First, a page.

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Tips for High-Performing Amazon Redshift. Part 1

Mykola Khivrych
November 5, 2020

AWS offers Amazon Redshift as its proprietary cloud native platform for developing your enterprise data warehouse. It comes with a number of features such as columnar data storage, data compression, zone maps, massively parallel processing architecture, optimised RA3 compute instances, etc. All these powerful technologies provide a possibility to build a high-performing data warehousing solution leveraging theoretically infinite resources of the cloud. 


However, to unleash the full potential of Amazon Redshift you need to follow the guidelines specifically developed by platform experts. Even though the Amazon Redshift is probably one of the best available tools on the market, the final query performance is heavily determined by the quality of table design utilised to store your data.


AWS recommends a set of practices aimed to increase the query performance while reducing compute and storage resources required for resulting dataset calculation. The following are two simple guidelines on data tables design that could help you to get the maximum performance from your Amazon Redshift data warehouse. 


DATE and TIMESTAMP datatypes for date and time information


Quite often date and time information are extracted from the source as CHAR or VARCHAR data type. It could be a design decision as well when such information is intentionally loaded into data warehouse landing tables with VARCHAR columns to mitigate the possible issues with bad data quality. For example, to prevent the failures from data type mismatch caused by the absence of data governance at the source system or by possible issues with the data extract job itself. 


However, Amazon Redshift as a platform stores information in DATE and TIMESTAMP data types more efficiently than in CHAR or VARCHAR. Therefore, running analytical queries over properly stored date and time values results in a lower number of scanned bytes and makes it possible to finalise the query execution in less time.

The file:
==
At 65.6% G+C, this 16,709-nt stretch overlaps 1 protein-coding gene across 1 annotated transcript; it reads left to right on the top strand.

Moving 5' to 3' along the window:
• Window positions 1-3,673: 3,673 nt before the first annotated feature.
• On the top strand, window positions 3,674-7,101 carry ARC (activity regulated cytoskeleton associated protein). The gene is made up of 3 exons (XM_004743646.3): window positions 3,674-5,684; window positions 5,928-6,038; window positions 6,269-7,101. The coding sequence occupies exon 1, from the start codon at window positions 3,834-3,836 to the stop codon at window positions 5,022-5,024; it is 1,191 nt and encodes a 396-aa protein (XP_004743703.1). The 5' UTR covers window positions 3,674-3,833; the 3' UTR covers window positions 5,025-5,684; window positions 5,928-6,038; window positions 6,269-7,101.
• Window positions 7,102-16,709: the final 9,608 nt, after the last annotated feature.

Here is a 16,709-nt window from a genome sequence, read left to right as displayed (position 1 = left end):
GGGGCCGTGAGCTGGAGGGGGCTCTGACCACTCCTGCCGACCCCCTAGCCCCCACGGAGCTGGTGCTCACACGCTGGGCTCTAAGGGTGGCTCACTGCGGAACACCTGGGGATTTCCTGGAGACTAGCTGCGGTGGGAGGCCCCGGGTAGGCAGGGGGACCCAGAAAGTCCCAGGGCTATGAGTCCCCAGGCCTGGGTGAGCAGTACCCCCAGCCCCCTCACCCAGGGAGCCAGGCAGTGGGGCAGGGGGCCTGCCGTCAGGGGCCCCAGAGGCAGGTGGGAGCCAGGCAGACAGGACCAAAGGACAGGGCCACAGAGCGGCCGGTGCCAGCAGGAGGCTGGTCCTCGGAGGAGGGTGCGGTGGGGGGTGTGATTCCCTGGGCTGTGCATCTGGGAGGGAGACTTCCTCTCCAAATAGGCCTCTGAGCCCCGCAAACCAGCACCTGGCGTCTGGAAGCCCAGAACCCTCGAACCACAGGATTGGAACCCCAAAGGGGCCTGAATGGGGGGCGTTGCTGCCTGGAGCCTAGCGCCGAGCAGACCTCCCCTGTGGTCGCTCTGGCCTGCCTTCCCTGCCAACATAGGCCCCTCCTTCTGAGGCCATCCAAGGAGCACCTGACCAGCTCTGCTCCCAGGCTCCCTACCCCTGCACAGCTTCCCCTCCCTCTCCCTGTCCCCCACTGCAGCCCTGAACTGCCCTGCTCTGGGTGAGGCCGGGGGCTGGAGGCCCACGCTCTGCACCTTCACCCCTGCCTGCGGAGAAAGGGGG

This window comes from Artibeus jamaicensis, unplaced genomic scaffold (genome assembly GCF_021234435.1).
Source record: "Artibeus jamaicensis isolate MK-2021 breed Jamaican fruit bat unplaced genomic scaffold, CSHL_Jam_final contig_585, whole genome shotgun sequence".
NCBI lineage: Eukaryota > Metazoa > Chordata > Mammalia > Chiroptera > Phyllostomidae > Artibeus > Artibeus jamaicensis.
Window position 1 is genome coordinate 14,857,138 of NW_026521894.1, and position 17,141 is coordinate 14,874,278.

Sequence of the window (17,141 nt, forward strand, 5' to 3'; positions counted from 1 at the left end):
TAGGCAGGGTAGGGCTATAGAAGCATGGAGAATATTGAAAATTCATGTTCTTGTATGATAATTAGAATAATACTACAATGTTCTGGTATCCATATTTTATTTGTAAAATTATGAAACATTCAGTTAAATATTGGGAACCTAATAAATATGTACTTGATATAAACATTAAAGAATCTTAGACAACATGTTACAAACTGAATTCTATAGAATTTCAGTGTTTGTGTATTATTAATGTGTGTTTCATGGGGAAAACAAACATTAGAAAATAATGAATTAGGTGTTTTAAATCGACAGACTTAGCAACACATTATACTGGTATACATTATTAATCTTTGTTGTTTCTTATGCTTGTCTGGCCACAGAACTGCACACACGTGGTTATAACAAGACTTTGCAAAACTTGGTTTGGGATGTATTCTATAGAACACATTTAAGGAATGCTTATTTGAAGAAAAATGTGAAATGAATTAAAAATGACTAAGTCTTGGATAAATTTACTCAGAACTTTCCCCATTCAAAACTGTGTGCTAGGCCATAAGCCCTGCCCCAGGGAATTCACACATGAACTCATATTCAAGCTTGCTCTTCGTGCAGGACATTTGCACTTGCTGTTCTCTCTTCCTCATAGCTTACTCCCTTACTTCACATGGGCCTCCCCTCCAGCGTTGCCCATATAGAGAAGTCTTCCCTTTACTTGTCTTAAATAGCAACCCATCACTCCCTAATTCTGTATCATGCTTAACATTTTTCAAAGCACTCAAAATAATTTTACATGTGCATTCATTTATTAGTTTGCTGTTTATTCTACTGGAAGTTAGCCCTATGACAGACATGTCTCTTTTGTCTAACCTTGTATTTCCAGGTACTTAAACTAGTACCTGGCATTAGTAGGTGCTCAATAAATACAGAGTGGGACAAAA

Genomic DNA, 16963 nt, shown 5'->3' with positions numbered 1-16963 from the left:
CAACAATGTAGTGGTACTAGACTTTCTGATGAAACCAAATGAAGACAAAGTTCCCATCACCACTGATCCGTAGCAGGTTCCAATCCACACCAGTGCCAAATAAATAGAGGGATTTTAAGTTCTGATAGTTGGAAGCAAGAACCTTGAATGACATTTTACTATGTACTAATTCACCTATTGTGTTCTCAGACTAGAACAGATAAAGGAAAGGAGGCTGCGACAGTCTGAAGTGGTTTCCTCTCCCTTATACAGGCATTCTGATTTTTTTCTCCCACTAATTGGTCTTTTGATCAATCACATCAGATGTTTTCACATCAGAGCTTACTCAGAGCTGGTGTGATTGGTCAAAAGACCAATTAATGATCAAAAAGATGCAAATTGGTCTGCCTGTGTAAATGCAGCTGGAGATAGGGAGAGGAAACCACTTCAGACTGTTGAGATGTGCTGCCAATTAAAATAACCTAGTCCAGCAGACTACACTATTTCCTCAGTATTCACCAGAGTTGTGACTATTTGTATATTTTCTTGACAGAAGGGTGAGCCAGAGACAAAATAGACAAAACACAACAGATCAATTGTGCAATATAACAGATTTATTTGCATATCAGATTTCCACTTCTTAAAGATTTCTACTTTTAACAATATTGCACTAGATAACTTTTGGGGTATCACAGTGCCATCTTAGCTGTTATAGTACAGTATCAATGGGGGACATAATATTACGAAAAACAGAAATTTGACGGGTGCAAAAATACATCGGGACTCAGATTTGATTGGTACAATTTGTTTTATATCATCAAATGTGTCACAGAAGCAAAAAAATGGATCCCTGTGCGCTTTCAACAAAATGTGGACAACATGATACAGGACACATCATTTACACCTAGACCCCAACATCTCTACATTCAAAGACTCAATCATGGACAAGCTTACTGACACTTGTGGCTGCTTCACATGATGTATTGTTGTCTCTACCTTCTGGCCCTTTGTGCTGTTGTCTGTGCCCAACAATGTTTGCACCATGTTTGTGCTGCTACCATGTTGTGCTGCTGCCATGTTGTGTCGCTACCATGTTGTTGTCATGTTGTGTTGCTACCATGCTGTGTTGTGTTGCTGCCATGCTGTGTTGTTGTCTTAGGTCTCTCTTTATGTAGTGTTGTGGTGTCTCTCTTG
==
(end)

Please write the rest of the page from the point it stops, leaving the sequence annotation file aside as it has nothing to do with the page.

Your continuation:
Furthermore, this approach could guarantee better data integrity in your solution as it prevents invalid date and time information from being populated into your tables. Only meaningful and valid data are permitted to enter your data warehouse while all possible issues are detected at the earliest stage with the ability to react and fix problems in a timely manner.


Maintaining minimal column size


One of the reasons to introduce columns with VARCHAR data type and maximum possible column size is to prevent data load failure as a result of insufficient column size. Therefore, it could be completely justified to use this approach with landing tables in your data warehouse so you can perform the load part of ELT job in a lossless manner. 


However, it is not recommended to apply the same architecture to final target tables. Even thoughRedshift implements a highly efficient data compression algorithm and maximum column size has no significant impact on table size, the negative consequence could be in elevated memory and disk space required for query execution. This is because the platform does not compress temporary tables that are created to store intermediate data sets while performing calculations for massive analytic queries. As a result, your SQL code will run slower and consume more compute resources.


Finally, there is another benefit of implementing minimal possible column size and it is better control over the data that is actually stored in the data warehouse. By performing an exercise of initial data profiling, you can better understand the valid range of values and design your tables the way that they let in only genuine data and explicitly reject anomalies. Such practice could increase the ability of your data warehouse to act as the source of truth of your enterprise data. Additionally, you get an early warning mechanism to identify possible data quality issues with the sources from where the data assets are extracted.


Mykola Khivrych
Data Engineer for Cloudten Industries, has over nine years of industry experience in large, technically complex environments, with exposure to a diverse array of IT products and platforms, predominantly in the area of Data Warehousing, Cloud Technologies, Database Development and Administration, Networking and Information Security. Worked for several product IT companies and governmental institutions in the fields of transport, international human law, stocks exchange and telecommunications.

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